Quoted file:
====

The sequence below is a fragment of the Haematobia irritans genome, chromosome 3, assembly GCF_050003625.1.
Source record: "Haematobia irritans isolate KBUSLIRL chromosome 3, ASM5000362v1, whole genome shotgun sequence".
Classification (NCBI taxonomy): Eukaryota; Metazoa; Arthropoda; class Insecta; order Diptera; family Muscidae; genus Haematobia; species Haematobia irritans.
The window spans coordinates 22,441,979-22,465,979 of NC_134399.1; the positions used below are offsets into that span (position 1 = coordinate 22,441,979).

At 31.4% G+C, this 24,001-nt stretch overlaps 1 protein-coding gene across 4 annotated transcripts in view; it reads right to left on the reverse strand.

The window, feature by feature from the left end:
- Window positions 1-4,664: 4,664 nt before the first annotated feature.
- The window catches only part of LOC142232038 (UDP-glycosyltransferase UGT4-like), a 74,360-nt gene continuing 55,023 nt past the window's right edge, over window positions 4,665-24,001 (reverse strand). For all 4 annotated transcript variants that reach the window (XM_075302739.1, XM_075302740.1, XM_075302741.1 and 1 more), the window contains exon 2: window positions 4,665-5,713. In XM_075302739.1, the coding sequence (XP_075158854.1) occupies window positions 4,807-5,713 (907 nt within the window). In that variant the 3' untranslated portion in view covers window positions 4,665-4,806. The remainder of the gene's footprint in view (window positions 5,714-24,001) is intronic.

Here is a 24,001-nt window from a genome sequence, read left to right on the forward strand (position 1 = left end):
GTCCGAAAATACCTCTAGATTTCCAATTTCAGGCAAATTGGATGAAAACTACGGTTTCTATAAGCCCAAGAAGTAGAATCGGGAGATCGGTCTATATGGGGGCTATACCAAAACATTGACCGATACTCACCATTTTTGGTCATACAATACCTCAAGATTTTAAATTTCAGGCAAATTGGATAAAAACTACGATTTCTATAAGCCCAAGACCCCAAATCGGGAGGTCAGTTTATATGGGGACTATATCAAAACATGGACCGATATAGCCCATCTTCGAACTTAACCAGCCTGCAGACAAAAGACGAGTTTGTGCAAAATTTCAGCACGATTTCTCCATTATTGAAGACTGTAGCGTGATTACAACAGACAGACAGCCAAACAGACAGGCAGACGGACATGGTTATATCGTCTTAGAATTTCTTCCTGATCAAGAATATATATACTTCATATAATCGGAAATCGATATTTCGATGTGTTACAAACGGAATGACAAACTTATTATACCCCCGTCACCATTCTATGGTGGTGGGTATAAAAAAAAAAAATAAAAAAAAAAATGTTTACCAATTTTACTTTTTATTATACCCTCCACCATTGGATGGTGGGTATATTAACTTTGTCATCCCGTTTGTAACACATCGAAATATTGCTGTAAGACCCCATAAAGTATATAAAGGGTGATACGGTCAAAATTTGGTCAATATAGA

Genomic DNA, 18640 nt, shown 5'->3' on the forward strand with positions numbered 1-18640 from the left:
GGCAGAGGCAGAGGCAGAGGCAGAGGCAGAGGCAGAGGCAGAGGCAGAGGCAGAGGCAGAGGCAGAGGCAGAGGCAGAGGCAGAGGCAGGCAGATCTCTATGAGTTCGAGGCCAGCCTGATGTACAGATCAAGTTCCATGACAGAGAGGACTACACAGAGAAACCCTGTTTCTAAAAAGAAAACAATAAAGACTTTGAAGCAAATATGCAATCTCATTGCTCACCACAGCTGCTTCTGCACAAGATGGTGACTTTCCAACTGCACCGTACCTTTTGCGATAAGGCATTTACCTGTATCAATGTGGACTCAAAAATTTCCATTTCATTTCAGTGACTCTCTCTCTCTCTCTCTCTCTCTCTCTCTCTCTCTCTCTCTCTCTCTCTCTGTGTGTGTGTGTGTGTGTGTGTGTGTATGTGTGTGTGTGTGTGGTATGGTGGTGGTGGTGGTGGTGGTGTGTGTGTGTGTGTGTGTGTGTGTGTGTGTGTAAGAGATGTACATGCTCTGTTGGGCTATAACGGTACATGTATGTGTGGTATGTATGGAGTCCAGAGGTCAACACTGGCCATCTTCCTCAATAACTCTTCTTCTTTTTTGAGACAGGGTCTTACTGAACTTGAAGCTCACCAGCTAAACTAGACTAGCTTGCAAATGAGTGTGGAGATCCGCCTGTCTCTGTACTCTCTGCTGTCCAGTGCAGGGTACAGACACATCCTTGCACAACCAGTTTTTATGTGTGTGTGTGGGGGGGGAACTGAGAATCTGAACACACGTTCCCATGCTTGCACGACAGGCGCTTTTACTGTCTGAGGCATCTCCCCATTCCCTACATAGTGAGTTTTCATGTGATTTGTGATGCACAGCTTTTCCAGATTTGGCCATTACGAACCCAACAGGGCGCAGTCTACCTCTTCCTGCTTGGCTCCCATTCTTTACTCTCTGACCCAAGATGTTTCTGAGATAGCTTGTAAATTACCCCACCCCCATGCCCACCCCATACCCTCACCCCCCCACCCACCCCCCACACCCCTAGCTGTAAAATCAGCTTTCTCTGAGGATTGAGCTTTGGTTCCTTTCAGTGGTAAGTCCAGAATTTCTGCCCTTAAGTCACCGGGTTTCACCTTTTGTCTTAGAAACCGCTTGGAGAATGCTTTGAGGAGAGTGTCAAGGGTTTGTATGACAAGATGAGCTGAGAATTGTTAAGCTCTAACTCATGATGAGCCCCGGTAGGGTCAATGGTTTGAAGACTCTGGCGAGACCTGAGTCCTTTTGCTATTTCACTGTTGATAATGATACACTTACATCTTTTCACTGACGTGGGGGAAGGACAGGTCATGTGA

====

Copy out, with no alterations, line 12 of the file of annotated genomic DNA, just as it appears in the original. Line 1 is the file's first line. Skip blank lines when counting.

GGCAGAGGCAGAGGCAGAGGCAGAGGCAGAGGCAGAGGCAGAGGCAGAGGCAGAGGCAGAGGCAGAGGCAGAGGCAGAGGCAGAGGCAGGCAGATCTCTATGAGTTCGAGGCCAGCCTGATGTACAGATCAAGTTCCATGACAGAGAGGACTACACAGAGAAACCCTGTTTCTAAAAAGAAAACAATAAAGACTTTGAAGCAAATATGCAATCTCATTGCTCACCACAGCTGCTTCTGCACAAGATGGTGACTTTCCAACTGCACCGTACCTTTTGCGATAAGGCATTTACCTGTATCAATGTGGACTCAAAAATTTCCATTTCATTTCAGTGACTCTCTCTCTCTCTCTCTCTCTCTCTCTCTCTCTCTCTCTCTCTCTCTCTCTGTGTGTGTGTGTGTGTGTGTGTGTGTATGTGTGTGTGTGTGTGGTATGGTGGTGGTGGTGGTGGTGGTGTGTGTGTGTGTGTGTGTGTGTGTGTGTGTGTAAGAGATGTACATGCTCTGTTGGGCTATAACGGTACATGTATGTGTGGTATGTATGGAGTCCAGAGGTCAACACTGGCCATCTTCCTCAATAACTCTTCTTCTTTTTTGAGACAGGGTCTTACTGAACTTGAAGCTCACCAGCTAAACTAGACTAGCTTGCAAATGAGTGTGGAGATCCGCCTGTCTCTGTACTCTCTGCTGTCCAGTGCAGGGTACAGACACATCCTTGCACAACCAGTTTTTATGTGTGTGTGTGGGGGGGGAACTGAGAATCTGAACACACGTTCCCATGCTTGCACGACAGGCGCTTTTACTGTCTGAGGCATCTCCCCATTCCCTACATAGTGAGTTTTCATGTGATTTGTGATGCACAGCTTTTCCAGATTTGGCCATTACGAACCCAACAGGGCGCAGTCTACCTCTTCCTGCTTGGCTCCCATTCTTTACTCTCTGACCCAAGATGTTTCTGAGATAGCTTGTAAATTACCCCACCCCCATGCCCACCCCATACCCTCACCCCCCCACCCACCCCCCACACCCCTAGCTGTAAAATCAGCTTTCTCTGAGGATTGAGCTTTGGTTCCTTTCAGTGGTAAGTCCAGAATTTCTGCCCTTAAGTCACCGGGTTTCACCTTTTGTCTTAGAAACCGCTTGGAGAATGCTTTGAGGAGAGTGTCAAGGGTTTGTATGACAAGATGAGCTGAGAATTGTTAAGCTCTAACTCATGATGAGCCCCGGTAGGGTCAATGGTTTGAAGACTCTGGCGAGACCTGAGTCCTTTTGCTATTTCACTGTTGATAATGATACACTTACATCTTTTCACTGACGTGGGGGAAGGACAGGTCATGTGA